We come to 1974. Eleven women who had been trying desperately to fulfill the commitment they felt God had called them processed down the nave of the Church of the Advocate and stood before the altar of God, facing three brave, retired bishops who consecrated them to God's service as priests. There was an immediate reaction from many Episcopalians who felt that tradition had been thrown out in favor of a radical new thing they really hadn't expected or even wanted, truth be told. The House of Bishops immediately labeled them as "irregular" and inhibited their practice of priestly functions. It didn't stop the momentum, however; about two months later, 4 more women were ordained in Washington, D.C. The issued stood until General Convention in 1976 when women were accepted into the priesthood as of January 1, 1977.

I remember talking to one of the 100 or so first "regularly" ordained priests (those ordained in 1977) who remembered walking the halls of GC, wondering if they would be allowed to be ordained and able to practice priestly duties and praying that God would make it happen. She remembered being overwhelmed with joy when the vote came through.

We all face challenges in all kinds of ways every day. Some of them are small but still annoying or slowing us down, but others are huge and can halt us in our tracks or even cripple us in major ways. Usually we fight, sometimes exhausting ourselves, in order to scramble over the barrier that holds us back, but then sometimes we, like George Mallory, accept the challenge and climb the mountain simply because it is there in front of us. The Philadelphia Eleven, like Moses, climbed the mountain, not just because it was there, but because it was what they felt they had to do to answer God's call to the very utmost of their ability.

Perhaps when I face challenges and barriers that feel like mountains (even if they really are molehills), I need to remember the pilgrim's progress of the Philadelphia Eleven and all those who came after them. They did not get an immediate victory, but each skirmish made them stronger and gained them support that eventually helped them gain the mountaintop. Not being one who sees mountains as things to be climbed simply because they're there, I need to start looking at them that way. There may be a way around the mountain, but it would be miles and miles off track. I might as well just start the hike up -- one foot in front of the other, stopping now and again to look out at not just the top of the mountain but also at the view around me.

Who knows? Maybe I'll find that with patience, fortitude, and a driving sense of purpose, I can answer the call to the top. When I do, I need to remember Merrill Bittner, Alla Bozarth-Campbell, Alison Cheek, Emily Hewitt, Carter Heyward, Suzanne Hiatt, Marie Moorefield, Jeannette Piccard, Betty Schiess, Katrina Swanson, and Nancy Witting. Perhaps too I should remember the three retired bishops who followed their hearts and prayerful consciences and performed the ordinations: Daniel Corrigan, Robert L. Dewitt, and Edward R. Welles.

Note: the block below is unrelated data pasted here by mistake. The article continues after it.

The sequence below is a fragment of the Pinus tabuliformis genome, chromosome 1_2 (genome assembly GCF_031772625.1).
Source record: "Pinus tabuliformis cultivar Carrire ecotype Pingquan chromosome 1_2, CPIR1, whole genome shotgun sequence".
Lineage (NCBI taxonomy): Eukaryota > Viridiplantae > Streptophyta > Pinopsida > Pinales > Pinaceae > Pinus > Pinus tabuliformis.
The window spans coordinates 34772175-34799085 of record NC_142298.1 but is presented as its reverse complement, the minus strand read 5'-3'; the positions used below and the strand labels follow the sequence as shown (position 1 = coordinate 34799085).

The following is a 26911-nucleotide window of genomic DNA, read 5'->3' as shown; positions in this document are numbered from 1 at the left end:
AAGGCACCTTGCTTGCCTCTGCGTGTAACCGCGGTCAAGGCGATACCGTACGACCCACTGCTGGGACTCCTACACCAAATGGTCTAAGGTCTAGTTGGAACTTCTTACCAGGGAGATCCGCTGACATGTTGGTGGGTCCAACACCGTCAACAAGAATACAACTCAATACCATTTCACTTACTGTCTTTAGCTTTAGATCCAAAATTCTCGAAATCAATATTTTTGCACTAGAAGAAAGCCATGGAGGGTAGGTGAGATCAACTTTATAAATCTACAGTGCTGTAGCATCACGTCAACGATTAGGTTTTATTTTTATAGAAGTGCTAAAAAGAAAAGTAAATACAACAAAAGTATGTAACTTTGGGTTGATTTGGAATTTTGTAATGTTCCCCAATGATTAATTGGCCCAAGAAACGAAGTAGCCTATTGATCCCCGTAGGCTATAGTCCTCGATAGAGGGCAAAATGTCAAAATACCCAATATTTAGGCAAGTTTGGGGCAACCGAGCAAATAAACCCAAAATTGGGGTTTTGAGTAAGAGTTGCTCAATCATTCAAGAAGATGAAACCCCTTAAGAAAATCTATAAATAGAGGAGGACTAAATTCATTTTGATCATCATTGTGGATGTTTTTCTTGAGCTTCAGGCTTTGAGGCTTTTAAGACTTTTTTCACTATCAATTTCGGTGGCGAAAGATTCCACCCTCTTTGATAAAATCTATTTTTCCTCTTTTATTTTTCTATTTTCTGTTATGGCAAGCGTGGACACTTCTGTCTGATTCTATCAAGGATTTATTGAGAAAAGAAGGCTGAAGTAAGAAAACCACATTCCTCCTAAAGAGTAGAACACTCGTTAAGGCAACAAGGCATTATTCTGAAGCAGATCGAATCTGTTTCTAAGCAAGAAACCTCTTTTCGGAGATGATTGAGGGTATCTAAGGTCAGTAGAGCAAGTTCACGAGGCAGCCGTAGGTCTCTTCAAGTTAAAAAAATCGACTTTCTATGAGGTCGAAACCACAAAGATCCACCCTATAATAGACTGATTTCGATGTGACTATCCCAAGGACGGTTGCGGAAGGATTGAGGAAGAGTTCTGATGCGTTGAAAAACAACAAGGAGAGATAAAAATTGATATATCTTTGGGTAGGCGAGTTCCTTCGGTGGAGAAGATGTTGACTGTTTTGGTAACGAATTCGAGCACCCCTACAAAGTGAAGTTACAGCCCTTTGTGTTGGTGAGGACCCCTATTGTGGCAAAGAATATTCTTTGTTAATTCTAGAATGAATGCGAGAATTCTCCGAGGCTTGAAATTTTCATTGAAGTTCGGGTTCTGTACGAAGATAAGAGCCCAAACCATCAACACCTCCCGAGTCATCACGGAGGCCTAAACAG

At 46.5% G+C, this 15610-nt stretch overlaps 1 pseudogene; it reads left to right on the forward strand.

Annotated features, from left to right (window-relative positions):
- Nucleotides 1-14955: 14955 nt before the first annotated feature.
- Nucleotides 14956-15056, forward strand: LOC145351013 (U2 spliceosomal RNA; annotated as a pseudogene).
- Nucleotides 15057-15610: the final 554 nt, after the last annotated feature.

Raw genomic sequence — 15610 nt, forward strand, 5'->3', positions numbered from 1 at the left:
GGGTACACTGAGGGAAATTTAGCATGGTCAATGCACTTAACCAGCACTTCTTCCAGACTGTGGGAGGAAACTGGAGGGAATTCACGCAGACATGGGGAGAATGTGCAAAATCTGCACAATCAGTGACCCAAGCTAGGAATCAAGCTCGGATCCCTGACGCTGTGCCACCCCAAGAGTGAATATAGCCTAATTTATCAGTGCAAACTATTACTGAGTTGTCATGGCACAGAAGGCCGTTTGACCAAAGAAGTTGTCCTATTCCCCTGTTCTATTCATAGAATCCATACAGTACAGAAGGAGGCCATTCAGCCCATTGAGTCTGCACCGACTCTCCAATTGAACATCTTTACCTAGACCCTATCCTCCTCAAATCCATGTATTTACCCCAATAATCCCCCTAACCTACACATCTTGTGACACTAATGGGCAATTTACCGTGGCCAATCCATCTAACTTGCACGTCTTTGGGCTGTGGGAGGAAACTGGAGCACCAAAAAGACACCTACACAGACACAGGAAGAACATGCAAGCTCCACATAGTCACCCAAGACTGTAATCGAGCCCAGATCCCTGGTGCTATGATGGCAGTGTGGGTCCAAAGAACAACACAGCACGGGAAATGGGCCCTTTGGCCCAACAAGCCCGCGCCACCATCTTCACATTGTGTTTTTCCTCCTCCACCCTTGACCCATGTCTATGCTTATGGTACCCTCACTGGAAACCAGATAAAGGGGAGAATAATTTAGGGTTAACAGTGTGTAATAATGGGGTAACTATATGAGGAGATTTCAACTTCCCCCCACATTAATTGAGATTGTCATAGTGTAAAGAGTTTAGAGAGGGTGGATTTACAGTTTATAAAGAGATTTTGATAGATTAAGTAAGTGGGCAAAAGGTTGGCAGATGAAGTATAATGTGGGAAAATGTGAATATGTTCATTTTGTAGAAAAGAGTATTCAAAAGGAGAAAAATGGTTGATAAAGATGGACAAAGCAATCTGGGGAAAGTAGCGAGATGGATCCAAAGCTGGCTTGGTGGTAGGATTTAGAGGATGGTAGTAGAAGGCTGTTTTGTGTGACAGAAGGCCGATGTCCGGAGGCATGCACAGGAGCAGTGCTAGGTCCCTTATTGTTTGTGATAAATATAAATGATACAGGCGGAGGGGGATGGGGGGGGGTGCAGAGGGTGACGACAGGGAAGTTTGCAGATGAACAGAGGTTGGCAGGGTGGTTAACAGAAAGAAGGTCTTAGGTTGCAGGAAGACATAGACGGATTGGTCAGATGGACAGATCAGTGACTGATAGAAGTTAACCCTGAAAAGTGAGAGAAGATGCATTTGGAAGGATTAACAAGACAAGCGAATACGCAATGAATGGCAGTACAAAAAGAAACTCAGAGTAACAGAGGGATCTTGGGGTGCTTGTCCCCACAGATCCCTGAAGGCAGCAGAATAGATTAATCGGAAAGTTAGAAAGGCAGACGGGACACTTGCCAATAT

For these women and men and all who follow them, may God's richest blessings be upon them and for those who have gone to greater glory, may God's light perpetually shine upon them. They followed the call and overcame the barriers.

Originally published on Speaking to the Soul on Episcopal Café Saturday, July 29, 2017.

Sunday, July 23, 2017

What's In a Name?

What's the name? A name is something by which a person, place, thing, animal, rock, planet, tree, or anything else is known to the world, or at least in whatever language is spoken in the area. The name is an important thing. In some cultures knowing the real name of a person or a demon gives power over that entity. Children are given a second name that is their public name while their original birth name is held close and not disclosed. A name can describe a person place or thing like the York River, the Shenandoah Valley, willow tree,  clock, kitten, or the Jefferson Memorial. A name is an important thing as it identifies and that identification allows the object to be known among the people.

Today we celebrate the commemoration of Mary Magdalene, called the "apostle to the apostles." Mary Magdalene, or Mary of Magdala, the town from which she alleged came, was a follower of Jesus, one of the supporters of his ministry and his followers,. She was also known as a notorious sinner, but where that actually came from no one really knows. We know for certain that she was the first one at the tomb, the weeping woman, to whom Jesus appeared on the morning of the resurrection. She is mentioned in the book of Luke is having had seven demons cast out, but these demons were not identified specifically as sins. She was present at the resurrection, but she was also present at the crucifixion, at the base of the cross with Jesus's mother and others, while the male disciples huddled in fear. To me, that indicates great love, great dedication, and great courage.